Many investors think of mutual funds as groups of stocks that trade at a price equal to the total value of those stocks divided by the number of mutual fund shares outstanding. These mutual funds are called open-ended mutual funds, and they are by far the most common type of mutual fund available.
However, there is another type of mutual fund that trades at a price based upon supply and demand of its own stock, rather than the value of its holdings. These mutual funds are called closed-ended mutual funds, and they can present great profit opportunities for investors!
These opportunities arise when the mutual fund trades below its net asset value (NAV)-- that is, when the total value of the fund's holdings exceeds its stock price. Why does something like this happen? Well, it happens for variety of reasons including a negative future outlook, simple lack of liquidity or even ignorance.
So, the question then becomes: How do we know if this discount to NAV is legitimate? Well, we could dig in and do a lot of research into the industry prospects and individual portfolio holdings. Alternatively, we could simply piggyback on successful Wall Street hedge funds that are already taking measures to close the gap between the NAV and stock price!
Here are some current opportunities in the sector:
MFS Government Markets Income Trust (NYSE:MGF)
Karpus Management Inc., an 8.36% holder of the company, officially proposed in a letter dated March 27 that shareholders vote at the next shareholders meeting to have the fund conduct a tender offer for up to 25% of its outstanding shares at NAV.
Furthermore, Karpus proposed that the fund establish a policy whereby, if the fund trades at an average discount of over 10% for the 10 calendar weeks prior to the end of June 30 or December 31, then the fund conduct semi-annual tender offers of 5% of the fund's outstanding shares at NAV.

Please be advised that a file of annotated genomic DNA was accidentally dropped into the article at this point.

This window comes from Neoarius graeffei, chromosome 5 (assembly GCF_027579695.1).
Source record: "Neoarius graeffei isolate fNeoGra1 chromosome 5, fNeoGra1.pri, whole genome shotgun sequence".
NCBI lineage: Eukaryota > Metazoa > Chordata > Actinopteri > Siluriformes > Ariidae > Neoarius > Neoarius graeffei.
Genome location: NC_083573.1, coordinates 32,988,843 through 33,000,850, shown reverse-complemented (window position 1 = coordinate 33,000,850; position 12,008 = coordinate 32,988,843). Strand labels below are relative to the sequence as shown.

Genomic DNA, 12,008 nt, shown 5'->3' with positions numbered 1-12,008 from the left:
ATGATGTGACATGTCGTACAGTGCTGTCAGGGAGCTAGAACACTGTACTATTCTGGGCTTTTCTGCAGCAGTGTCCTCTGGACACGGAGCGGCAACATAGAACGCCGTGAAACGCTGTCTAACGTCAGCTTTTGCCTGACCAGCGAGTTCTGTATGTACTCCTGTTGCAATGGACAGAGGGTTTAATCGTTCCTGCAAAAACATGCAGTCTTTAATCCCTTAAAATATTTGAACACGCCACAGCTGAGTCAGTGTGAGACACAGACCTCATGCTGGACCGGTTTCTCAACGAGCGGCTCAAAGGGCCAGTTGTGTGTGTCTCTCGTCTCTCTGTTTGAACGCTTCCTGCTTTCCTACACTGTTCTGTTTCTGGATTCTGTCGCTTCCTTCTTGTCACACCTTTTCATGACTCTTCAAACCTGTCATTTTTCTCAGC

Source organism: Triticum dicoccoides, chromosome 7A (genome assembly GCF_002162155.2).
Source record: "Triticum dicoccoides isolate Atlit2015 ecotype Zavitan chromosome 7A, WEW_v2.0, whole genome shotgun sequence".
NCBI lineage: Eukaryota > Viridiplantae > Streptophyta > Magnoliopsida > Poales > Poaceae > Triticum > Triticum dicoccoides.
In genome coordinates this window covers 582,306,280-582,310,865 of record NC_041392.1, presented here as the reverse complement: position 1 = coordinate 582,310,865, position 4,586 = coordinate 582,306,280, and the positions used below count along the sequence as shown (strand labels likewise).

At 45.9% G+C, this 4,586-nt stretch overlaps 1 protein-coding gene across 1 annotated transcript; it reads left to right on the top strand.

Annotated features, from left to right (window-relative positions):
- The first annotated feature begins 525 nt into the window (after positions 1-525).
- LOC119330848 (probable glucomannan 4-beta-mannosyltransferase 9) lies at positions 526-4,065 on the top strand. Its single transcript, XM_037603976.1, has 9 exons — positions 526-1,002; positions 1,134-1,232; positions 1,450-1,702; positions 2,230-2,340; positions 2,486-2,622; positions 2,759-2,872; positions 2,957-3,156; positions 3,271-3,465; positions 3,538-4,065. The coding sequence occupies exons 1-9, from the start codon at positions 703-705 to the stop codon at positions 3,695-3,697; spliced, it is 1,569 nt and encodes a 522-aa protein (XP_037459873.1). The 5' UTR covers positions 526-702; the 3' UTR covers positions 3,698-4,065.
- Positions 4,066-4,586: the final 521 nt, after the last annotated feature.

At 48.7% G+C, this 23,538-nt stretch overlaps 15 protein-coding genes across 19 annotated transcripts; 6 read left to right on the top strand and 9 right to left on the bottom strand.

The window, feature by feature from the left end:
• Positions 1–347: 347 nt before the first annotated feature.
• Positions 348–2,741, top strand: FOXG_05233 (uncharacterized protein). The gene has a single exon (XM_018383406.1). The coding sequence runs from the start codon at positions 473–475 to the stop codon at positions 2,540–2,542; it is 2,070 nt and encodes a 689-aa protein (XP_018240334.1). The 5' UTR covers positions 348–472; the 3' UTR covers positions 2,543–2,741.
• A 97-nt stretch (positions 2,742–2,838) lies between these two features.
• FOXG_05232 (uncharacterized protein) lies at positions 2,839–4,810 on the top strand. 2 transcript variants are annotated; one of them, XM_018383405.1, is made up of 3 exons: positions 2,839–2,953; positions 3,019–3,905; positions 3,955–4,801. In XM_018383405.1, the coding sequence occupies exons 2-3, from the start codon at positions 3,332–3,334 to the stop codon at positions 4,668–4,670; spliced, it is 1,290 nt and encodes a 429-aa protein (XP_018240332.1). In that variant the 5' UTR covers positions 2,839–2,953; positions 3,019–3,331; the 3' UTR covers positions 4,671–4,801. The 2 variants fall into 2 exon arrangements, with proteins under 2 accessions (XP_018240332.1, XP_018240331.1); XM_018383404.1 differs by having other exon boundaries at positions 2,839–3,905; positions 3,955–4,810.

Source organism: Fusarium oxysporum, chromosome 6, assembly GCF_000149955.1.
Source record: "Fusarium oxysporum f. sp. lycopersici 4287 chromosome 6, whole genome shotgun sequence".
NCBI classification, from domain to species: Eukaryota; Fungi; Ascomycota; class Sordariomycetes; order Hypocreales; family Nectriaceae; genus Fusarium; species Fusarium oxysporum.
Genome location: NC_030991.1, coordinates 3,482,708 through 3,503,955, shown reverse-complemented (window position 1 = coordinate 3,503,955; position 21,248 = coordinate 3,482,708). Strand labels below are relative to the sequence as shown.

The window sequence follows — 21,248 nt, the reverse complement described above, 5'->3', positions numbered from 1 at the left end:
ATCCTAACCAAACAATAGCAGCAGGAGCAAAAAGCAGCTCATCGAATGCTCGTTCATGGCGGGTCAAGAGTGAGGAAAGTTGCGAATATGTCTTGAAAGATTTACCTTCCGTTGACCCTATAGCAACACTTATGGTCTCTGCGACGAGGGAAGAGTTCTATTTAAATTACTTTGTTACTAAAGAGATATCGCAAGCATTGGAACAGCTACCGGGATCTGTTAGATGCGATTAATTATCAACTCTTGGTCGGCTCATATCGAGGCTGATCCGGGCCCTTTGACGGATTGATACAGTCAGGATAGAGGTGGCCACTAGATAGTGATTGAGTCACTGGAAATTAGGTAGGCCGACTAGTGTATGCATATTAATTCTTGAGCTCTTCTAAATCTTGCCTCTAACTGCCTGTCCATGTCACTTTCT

Obviously, these proposals would let shareholders redeem their shares at NAV and help close the gap between the NAV and current market price of MGF. While this is no guarantee, it is certainly a situation worth following as the annual meeting approaches.
American Strategic Income Portfolio Inc. (NYSE:BSP)
Sit Investment Associates, a 33.28% holder of the company, noted on April 16 that the shares of the issuer had been trading at a significant discount to NAV during the past several years. As a result, the hedge fund has recommended that BSP provide a limited opportunity for shareholders to redeem their shares at NAV or pursue other means that would enable shareholders to realize the NAV of their shares.
Another proposal was to convert the company into an REIT since the majority of its holdings were real estate holdings. The move would enable it to benefit significantly from tax savings associated with being organized as an REIT, and it would also require the company to return a higher percentage of its earnings back to shareholders in the form of a dividend.
Notably, BSP did agree to repurchase 10% of its shares back in December of 1999 when the hedge fund made a similar proposal. While it may take time before a proposal like this is adopted, BSP is definitely a stock to keep on the radar.
AEW Real Estate Income Fund
Stevenson Capital Management, a 9.9% holder of the company, demanded that AEW take whatever steps are necessary to reduce or eliminate the discount to NAV. The proposed solutions included liquidating, open-ending the fund, launching a tender offer, or taking other steps to unlock value. SCM took things a step further by threatening to replace the fund's board of directors with its own candidates that would institute change if necessary. According to SCM, such actions could result in a $5 per share capital gain on a stock that had a share price of only $22 in January of this year!
There are a number of closed-ended funds that trade well below NAV and many of them do not deserve their valuation. While one strategy is to watch hedge funds through their Schedule 13D filings and piggyback on their trades, another strategy is to do a pairs trade between an undervalued and overvalued fund in the same category. Either way, these situations represent great opportunities for investors!
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